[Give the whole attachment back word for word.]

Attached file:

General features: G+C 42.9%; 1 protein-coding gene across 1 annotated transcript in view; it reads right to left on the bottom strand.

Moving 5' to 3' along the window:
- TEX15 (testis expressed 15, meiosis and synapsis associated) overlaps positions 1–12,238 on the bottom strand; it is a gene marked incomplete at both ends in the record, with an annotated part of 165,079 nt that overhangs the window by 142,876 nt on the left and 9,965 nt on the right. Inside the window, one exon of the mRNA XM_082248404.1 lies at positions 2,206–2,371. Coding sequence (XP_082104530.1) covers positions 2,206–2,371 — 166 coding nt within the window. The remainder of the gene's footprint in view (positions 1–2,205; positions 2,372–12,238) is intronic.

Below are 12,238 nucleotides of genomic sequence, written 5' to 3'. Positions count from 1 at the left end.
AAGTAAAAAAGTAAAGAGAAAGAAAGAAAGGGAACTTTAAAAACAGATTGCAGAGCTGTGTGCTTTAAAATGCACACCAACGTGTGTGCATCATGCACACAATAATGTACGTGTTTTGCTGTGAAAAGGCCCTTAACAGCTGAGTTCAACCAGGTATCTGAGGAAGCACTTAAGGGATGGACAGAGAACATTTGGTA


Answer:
General features: G+C 42.9%; 1 protein-coding gene across 1 annotated transcript in view; it reads right to left on the bottom strand.

Moving 5' to 3' along the window:
- TEX15 (testis expressed 15, meiosis and synapsis associated) overlaps positions 1–12,238 on the bottom strand; it is a gene marked incomplete at both ends in the record, with an annotated part of 165,079 nt that overhangs the window by 142,876 nt on the left and 9,965 nt on the right. Inside the window, one exon of the mRNA XM_082248404.1 lies at positions 2,206–2,371. Coding sequence (XP_082104530.1) covers positions 2,206–2,371 — 166 coding nt within the window. The remainder of the gene's footprint in view (positions 1–2,205; positions 2,372–12,238) is intronic.

Below are 12,238 nucleotides of genomic sequence, written 5' to 3'. Positions count from 1 at the left end.
AAGTAAAAAAGTAAAGAGAAAGAAAGAAAGGGAACTTTAAAAACAGATTGCAGAGCTGTGTGCTTTAAAATGCACACCAACGTGTGTGCATCATGCACACAATAATGTACGTGTTTTGCTGTGAAAAGGCCCTTAACAGCTGAGTTCAACCAGGTATCTGAGGAAGCACTTAAGGGATGGACAGAGAACATTTGGTA